We’ll include some Hanukkah music in tonight’s broadcast.

On your radio December 17—
Winter Solstice show

The longest night of the year. Winter solstice is probably our oldest holiday, going back much longer than we have had writing. It’s the holiday from which all the others grew.

It’s good to celebrate. It brings us together as a community, more than as a family. And there are a whole lot of songs. Some are about the holiday itself, some are about coming together every year at this special time. And some just seem like a good idea.

There’s no ritual attached to Winter Solstice, no way of celebrating correctly. These songs come at the shortest days from many directions, and we can find our own places as we celebrate together.

On your radio December 24—
Christmas show

Join us for Christmas songs that you won’t hear in the shopping malls.

Some people celebrate Christmas as a religious holiday, some as a gathering of families, some for incredible food. And there are songs to help us all along. Christmas is very powerful, very central to a lot of people, and for hundreds of years we have had songs to help us gather.

We have famous Christmas carols and twentieth century pop songs which you know. But in addition, we have less well-known older songs, and a whole lot of songs written by newer folksingers, each taking a different view of the holiday. Most are serious, but some are just plain funny. Some will make us think.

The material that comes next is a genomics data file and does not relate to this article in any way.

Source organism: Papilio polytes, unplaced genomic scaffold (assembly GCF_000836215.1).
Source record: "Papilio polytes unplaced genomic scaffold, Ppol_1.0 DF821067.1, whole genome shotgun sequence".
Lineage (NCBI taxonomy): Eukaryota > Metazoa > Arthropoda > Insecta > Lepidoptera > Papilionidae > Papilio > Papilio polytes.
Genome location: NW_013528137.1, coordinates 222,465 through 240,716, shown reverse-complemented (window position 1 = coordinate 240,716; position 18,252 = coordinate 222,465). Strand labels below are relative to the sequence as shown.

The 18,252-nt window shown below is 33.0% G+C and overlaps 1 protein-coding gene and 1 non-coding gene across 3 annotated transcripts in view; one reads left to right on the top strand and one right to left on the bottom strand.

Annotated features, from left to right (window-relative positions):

On your radio December 31—
New Year’s show

Well, you all know Auld Lang Syne. And it won’t really surprise you that Bound for Glory will play a couple of versions of this, with different tunes.

But there’s so much more for New Year’s. There are songs to make you celebrate, songs to make you laugh, songs to make you think. Some of them are old songs, many of them are new. Some celebrate the change in the calendar, some the changes in our lives. Some will surprise you.

On your radio January 7, 2024—
Twelfth Night show

It’s the end of the holiday season, and we all have to face January in Ithaca. But there are Twelve Days of Christmas, and they cover a lot of territory.